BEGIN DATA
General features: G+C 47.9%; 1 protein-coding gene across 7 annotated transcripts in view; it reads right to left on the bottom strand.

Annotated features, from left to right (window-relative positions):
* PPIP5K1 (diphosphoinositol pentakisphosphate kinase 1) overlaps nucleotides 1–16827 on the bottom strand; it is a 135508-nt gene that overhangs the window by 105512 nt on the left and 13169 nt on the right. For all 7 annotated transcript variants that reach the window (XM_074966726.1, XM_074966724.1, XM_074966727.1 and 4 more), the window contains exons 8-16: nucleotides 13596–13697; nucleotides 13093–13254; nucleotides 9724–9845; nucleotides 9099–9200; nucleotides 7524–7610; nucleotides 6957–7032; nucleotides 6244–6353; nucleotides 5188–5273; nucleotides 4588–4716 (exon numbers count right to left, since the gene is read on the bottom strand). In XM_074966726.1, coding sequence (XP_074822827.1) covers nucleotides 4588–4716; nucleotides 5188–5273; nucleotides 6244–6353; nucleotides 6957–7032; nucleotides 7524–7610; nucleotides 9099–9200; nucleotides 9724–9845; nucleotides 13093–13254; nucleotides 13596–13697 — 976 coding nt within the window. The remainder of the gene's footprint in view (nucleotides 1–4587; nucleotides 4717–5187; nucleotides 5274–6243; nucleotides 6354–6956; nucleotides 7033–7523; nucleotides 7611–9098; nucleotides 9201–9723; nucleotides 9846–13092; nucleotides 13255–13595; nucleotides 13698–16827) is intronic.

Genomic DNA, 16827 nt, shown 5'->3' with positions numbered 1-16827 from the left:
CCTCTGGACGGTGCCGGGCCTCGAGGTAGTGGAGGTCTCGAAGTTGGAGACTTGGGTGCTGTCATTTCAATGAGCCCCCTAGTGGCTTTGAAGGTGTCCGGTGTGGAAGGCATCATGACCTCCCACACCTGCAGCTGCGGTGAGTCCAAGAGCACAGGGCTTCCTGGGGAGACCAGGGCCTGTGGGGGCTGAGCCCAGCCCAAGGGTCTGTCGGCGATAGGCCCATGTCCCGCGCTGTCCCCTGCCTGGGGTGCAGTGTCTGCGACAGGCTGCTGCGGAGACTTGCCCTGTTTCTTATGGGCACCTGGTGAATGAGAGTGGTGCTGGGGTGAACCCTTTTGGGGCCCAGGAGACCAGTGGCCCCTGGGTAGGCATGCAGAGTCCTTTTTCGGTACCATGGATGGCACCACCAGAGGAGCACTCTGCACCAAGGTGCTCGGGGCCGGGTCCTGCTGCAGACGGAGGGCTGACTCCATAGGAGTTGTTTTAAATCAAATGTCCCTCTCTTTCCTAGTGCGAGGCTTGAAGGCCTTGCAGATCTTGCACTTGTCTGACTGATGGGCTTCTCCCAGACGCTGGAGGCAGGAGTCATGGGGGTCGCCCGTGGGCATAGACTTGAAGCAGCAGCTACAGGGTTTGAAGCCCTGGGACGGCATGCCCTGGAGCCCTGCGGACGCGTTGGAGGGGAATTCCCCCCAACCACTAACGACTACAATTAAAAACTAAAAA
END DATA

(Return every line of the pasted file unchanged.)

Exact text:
General features: G+C 47.9%; 1 protein-coding gene across 7 annotated transcripts in view; it reads right to left on the bottom strand.

Annotated features, from left to right (window-relative positions):
* PPIP5K1 (diphosphoinositol pentakisphosphate kinase 1) overlaps nucleotides 1–16827 on the bottom strand; it is a 135508-nt gene that overhangs the window by 105512 nt on the left and 13169 nt on the right. For all 7 annotated transcript variants that reach the window (XM_074966726.1, XM_074966724.1, XM_074966727.1 and 4 more), the window contains exons 8-16: nucleotides 13596–13697; nucleotides 13093–13254; nucleotides 9724–9845; nucleotides 9099–9200; nucleotides 7524–7610; nucleotides 6957–7032; nucleotides 6244–6353; nucleotides 5188–5273; nucleotides 4588–4716 (exon numbers count right to left, since the gene is read on the bottom strand). In XM_074966726.1, coding sequence (XP_074822827.1) covers nucleotides 4588–4716; nucleotides 5188–5273; nucleotides 6244–6353; nucleotides 6957–7032; nucleotides 7524–7610; nucleotides 9099–9200; nucleotides 9724–9845; nucleotides 13093–13254; nucleotides 13596–13697 — 976 coding nt within the window. The remainder of the gene's footprint in view (nucleotides 1–4587; nucleotides 4717–5187; nucleotides 5274–6243; nucleotides 6354–6956; nucleotides 7033–7523; nucleotides 7611–9098; nucleotides 9201–9723; nucleotides 9846–13092; nucleotides 13255–13595; nucleotides 13698–16827) is intronic.

Genomic DNA, 16827 nt, shown 5'->3' with positions numbered 1-16827 from the left:
CCTCTGGACGGTGCCGGGCCTCGAGGTAGTGGAGGTCTCGAAGTTGGAGACTTGGGTGCTGTCATTTCAATGAGCCCCCTAGTGGCTTTGAAGGTGTCCGGTGTGGAAGGCATCATGACCTCCCACACCTGCAGCTGCGGTGAGTCCAAGAGCACAGGGCTTCCTGGGGAGACCAGGGCCTGTGGGGGCTGAGCCCAGCCCAAGGGTCTGTCGGCGATAGGCCCATGTCCCGCGCTGTCCCCTGCCTGGGGTGCAGTGTCTGCGACAGGCTGCTGCGGAGACTTGCCCTGTTTCTTATGGGCACCTGGTGAATGAGAGTGGTGCTGGGGTGAACCCTTTTGGGGCCCAGGAGACCAGTGGCCCCTGGGTAGGCATGCAGAGTCCTTTTTCGGTACCATGGATGGCACCACCAGAGGAGCACTCTGCACCAAGGTGCTCGGGGCCGGGTCCTGCTGCAGACGGAGGGCTGACTCCATAGGAGTTGTTTTAAATCAAATGTCCCTCTCTTTCCTAGTGCGAGGCTTGAAGGCCTTGCAGATCTTGCACTTGTCTGACTGATGGGCTTCTCCCAGACGCTGGAGGCAGGAGTCATGGGGGTCGCCCGTGGGCATAGACTTGAAGCAGCAGCTACAGGGTTTGAAGCCCTGGGACGGCATGCCCTGGAGCCCTGCGGACGCGTTGGAGGGGAATTCCCCCCAACCACTAACGACTACAATTAAAAACTAAAAA